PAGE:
On appeal from the Final Agency Decision of the New Jersey State Parole Board.
NOT FOR PUBLICATION WITHOUT THE APPROVAL OF THE APPELLATE DIVISION
Before Judges Cuff and Waugh.
Appellant Terrill Paul, who is subject to community supervision for life (CSL) pursuant to N.J.S.A. 2C:43-6.4, appeals the final agency decision of the New Jersey State Parole Board requiring him to return to New Jersey from Georgia and to reside in New Jersey so that he can be subject to regular supervision by the Parole Board in New Jersey. We remand to the Parole Board for the development of a full factual record and a clear articulation of the Parole Board's reasons for requiring Paul's physical presence in New Jersey in light of the disruption it would cause for him and his family, a mere four months before he can seek release from CSL.
We discern the following factual and procedural background from the relatively sparse record before us.
In 1995, Paul pled guilty to endangering the welfare of a child, contrary to N.J.S.A. 2C:24-4(a). The charge was apparently based upon consensual sexual conduct with a younger female when Paul was eighteen years old. Paul was sentenced to two years of probation, community service, and the required penalties and fees. At the time of sentencing, Paul had no other adult offenses.*fn1
Although such a conviction should have subjected Paul to CSL, he was not sentenced to CSL at that time. He successfully completed his period of probation. He apparently complied with N.J.S.A. 2C:7-2, which required him to register as a sex offender. For example, in 2000, his registration reflected that he was in the United States Army Reserve, serving in Kosovo. Paul moved to the State of Georgia in 2004 and registered his change of address pursuant to N.J.S.A. 2C:7-2. On December 17, 2004, an official in Georgia verified his new address on a New Jersey sex offender registration form. Paul married, found employment, and established a family in Georgia.
In 2004, it was discovered that Paul had not been sentenced to CSL. His sentence was amended in April 2004 to include CSL. Because there is no transcript from the resentencing, it is not clear from the record whether Paul was present at the resentencing or was notified that it had occurred. Although the Parole Board suggests that he was notified and that he signed a document acknowledging the requirements of CSL, that document is not contained in the record. In addition, it is not clear whether he moved to Georgia before or after his sentence was amended to include CSL, or whether he was aware of the CSL amendment when he moved to Georgia.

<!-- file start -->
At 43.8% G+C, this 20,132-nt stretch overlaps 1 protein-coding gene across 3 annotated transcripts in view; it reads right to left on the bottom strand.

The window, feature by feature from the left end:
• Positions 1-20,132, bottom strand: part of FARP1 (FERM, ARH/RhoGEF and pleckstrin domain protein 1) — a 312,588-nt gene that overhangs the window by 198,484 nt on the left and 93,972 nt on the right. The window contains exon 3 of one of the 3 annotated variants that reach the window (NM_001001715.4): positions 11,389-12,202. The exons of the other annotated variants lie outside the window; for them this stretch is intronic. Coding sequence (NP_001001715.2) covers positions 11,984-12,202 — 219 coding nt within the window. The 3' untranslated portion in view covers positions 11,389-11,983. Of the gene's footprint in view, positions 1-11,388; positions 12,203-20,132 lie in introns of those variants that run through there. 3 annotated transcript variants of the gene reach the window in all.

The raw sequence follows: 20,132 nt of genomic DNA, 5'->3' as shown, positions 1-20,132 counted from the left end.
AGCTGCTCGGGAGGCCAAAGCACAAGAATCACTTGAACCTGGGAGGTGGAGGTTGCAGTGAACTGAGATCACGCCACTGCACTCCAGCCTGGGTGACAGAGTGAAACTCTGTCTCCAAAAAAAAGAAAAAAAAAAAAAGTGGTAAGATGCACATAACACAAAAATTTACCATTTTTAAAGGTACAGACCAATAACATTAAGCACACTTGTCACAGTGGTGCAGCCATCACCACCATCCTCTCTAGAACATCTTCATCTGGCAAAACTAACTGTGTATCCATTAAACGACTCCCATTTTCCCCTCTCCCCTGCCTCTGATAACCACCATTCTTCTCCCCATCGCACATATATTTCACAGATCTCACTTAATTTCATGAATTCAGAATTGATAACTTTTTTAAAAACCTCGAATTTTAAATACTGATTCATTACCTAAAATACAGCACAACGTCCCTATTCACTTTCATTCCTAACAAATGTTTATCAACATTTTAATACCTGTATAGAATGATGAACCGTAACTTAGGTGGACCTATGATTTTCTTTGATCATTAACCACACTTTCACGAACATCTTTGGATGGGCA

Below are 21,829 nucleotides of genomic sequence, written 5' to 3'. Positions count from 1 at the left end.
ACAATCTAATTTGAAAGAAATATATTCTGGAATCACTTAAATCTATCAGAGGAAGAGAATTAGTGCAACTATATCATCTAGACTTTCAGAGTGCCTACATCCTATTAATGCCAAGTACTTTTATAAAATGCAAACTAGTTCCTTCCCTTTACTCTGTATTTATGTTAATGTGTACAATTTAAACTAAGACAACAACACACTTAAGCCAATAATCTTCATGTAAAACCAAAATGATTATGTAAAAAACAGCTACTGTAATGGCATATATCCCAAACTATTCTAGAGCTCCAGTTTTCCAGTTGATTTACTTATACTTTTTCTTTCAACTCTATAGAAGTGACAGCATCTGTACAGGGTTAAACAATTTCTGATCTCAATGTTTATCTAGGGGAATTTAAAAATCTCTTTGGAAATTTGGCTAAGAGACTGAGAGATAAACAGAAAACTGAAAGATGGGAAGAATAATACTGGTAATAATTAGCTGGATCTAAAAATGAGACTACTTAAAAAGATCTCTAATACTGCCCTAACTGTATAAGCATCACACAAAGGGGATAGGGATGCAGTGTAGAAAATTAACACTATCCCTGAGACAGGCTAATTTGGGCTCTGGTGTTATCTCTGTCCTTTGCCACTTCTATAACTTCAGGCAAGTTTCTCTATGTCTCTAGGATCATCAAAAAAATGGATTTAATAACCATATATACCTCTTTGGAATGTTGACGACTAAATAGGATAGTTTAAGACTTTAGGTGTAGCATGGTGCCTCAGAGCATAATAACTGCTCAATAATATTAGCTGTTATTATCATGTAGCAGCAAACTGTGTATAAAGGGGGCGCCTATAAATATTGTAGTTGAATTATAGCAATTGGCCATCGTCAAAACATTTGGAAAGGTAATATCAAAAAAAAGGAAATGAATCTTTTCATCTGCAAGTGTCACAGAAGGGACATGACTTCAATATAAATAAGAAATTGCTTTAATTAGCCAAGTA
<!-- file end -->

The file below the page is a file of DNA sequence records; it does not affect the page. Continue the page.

In July 2005, Paul was charged with a fourth-degree offense, N.J.S.A. 2C:43-6.4(d), for violating three conditions of CSL: failing to report as instructed, moving from his approved residence, and relocating out of state.*fn2 It is not clear when Paul learned of the indictment. After missing a pre-arraignment conference for these charges, a bench warrant was issued for his arrest. Paul was subsequently arrested in Georgia and returned to New Jersey. He was released on his own recognizance on January 5, 2006, and the charges were later dismissed.
It appears that, after consultation with a parole officer, Paul was permitted to return to Georgia pending disposition of an application to have his parole supervision transferred to Georgia. As part of that process, he was required to have a psychological evaluation. The psychologist concluded that Paul had no "signs of mental illness" and was "under low stress because he has good coping resources." The examiner found "[n]o abnormal sexual ideation," and indicated that "his profile is different from a confirmed pedophile." The examiner concluded, based upon the available information, that there was no evidence that Paul is "dangerous to a child or a risk to the community," that he had "a low probability of a repeat offense," and that he was "not seen as a danger to the children of his wife."
After returning to Georgia, Paul began reporting to his parole officer in New Jersey by telephone. The Parole Board attempted to transfer his supervision to Georgia on two occasions. Georgia declined both requests. The first denial was based on the fact that Paul was living with a non-biological child, his wife's child from a prior relationship, in violation of Georgia's own parole regulations. After that situation was apparently remedied, the second denial was based on his having moved to Georgia prior to submission of the ...